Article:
4) I drive a lot in my car for work, and podcasts have been my constant companion. This summer, the main podcast I’ve been listening to has been “Hi My Name Is Mark,” created by Mark Hoppus of +44 (at the time) and blink-182 (of today). It’s an old podcast - from 2005-2007 - and listening to it brings me back to sophomore year of college. A song I heard this week brought me farther back; I saw Zolof The Rock And Roll Destroyer at the Harmony Grange in Delaware when I was still in high school. I didn’t love them but this song is telling me to reconsider my opinion of the band.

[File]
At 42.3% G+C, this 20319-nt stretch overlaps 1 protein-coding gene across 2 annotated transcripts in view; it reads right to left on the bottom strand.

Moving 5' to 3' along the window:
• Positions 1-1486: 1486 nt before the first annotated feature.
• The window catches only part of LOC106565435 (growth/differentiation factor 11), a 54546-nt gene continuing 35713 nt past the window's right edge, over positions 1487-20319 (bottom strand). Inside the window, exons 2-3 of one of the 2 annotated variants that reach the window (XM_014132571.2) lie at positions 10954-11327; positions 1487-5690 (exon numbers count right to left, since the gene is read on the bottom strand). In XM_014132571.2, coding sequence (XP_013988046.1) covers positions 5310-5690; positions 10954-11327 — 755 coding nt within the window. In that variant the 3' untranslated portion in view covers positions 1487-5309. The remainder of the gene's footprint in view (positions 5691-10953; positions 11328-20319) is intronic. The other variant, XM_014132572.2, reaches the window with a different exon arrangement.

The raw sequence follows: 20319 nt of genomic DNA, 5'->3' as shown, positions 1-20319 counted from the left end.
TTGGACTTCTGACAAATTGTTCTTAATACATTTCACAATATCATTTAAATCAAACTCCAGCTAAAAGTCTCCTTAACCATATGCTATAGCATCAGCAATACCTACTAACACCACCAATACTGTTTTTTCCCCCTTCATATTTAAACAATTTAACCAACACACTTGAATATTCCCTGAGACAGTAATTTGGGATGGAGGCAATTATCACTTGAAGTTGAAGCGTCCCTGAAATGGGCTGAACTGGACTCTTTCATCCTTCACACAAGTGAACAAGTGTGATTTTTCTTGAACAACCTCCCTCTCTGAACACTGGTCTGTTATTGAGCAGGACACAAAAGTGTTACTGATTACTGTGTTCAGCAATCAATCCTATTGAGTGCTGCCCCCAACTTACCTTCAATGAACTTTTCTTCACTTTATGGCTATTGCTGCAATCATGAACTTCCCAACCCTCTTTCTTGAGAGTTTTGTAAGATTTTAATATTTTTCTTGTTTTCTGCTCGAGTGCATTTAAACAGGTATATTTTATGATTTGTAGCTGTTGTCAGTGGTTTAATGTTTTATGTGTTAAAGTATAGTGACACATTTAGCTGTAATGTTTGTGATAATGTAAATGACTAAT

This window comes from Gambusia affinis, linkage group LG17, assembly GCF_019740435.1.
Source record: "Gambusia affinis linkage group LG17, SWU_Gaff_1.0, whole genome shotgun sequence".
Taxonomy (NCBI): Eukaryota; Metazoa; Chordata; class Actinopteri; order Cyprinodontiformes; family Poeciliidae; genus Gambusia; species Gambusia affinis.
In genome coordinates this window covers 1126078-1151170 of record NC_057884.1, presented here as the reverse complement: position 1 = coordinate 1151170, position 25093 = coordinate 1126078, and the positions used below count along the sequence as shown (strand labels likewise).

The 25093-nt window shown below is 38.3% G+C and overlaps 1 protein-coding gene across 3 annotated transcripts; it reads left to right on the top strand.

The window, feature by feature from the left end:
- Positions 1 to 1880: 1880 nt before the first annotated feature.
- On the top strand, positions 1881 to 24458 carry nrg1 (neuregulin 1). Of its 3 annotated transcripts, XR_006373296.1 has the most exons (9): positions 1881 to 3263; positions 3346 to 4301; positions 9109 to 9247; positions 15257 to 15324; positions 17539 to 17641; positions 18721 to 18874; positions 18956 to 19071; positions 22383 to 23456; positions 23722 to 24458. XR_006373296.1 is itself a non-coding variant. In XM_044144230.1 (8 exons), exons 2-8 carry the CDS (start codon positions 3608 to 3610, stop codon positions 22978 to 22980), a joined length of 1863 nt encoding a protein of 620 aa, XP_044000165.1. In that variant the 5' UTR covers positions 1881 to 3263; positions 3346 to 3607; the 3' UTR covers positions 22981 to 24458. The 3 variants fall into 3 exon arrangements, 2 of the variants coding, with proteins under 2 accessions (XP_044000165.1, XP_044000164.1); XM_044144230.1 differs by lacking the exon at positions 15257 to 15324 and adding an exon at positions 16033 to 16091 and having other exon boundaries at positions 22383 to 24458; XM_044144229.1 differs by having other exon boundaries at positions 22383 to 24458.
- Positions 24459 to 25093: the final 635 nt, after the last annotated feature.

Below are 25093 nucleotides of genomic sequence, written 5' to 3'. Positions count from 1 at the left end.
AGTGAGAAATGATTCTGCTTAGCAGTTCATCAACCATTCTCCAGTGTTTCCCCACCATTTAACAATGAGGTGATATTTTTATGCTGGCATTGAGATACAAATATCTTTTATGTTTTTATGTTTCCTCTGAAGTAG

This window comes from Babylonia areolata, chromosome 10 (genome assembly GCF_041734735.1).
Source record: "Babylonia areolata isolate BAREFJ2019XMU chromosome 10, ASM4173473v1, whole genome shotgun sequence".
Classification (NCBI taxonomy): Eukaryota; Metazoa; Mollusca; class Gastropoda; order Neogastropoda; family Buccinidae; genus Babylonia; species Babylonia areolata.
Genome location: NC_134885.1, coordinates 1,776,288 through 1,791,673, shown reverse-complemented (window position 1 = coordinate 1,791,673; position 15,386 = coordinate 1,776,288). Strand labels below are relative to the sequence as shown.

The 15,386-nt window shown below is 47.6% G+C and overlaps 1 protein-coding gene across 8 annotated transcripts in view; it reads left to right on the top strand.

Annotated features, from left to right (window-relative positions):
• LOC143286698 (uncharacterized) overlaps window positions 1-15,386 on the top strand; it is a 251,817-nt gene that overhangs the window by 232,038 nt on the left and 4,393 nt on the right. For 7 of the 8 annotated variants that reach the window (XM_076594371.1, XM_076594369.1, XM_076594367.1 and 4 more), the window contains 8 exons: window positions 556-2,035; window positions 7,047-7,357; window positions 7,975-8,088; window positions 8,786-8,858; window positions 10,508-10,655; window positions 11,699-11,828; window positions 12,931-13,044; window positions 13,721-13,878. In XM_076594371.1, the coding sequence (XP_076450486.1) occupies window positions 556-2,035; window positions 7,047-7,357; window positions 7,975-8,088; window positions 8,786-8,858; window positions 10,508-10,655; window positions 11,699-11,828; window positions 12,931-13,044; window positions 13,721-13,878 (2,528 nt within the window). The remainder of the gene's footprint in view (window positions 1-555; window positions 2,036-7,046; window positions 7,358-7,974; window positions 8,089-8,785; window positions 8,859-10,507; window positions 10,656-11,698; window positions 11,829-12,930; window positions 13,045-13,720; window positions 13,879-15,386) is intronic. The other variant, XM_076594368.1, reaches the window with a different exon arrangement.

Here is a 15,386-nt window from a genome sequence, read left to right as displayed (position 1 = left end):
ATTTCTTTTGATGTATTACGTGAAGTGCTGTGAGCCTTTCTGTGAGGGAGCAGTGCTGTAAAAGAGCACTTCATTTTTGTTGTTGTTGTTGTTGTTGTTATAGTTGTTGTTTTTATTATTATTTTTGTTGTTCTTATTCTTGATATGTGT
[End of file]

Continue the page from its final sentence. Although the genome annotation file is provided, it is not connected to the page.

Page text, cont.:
Zolof The Rock And Roll Destroyer - “Argh…I’m A Pirate”


Friday Tidbit: Positive Thinking

Here are some videos that I watched this week that I liked.

1) I wrote a few weeks ago that “Call Me Maybe” has been received with much more positive feelings than “Friday” ever was. As proof: this video.

2) Here is a video about Anthony and his delivery service. This is not our Anthony, though the “our” in that clause is a limited one. It references The Compass. This is our Anthony, “our” referencing humanity. I work with people like Anthony: human beings who are challenged by things beyond their control but also able to do incredible things, namely, bringing joy to the lives of others. I think I have found a new responsibility for my work.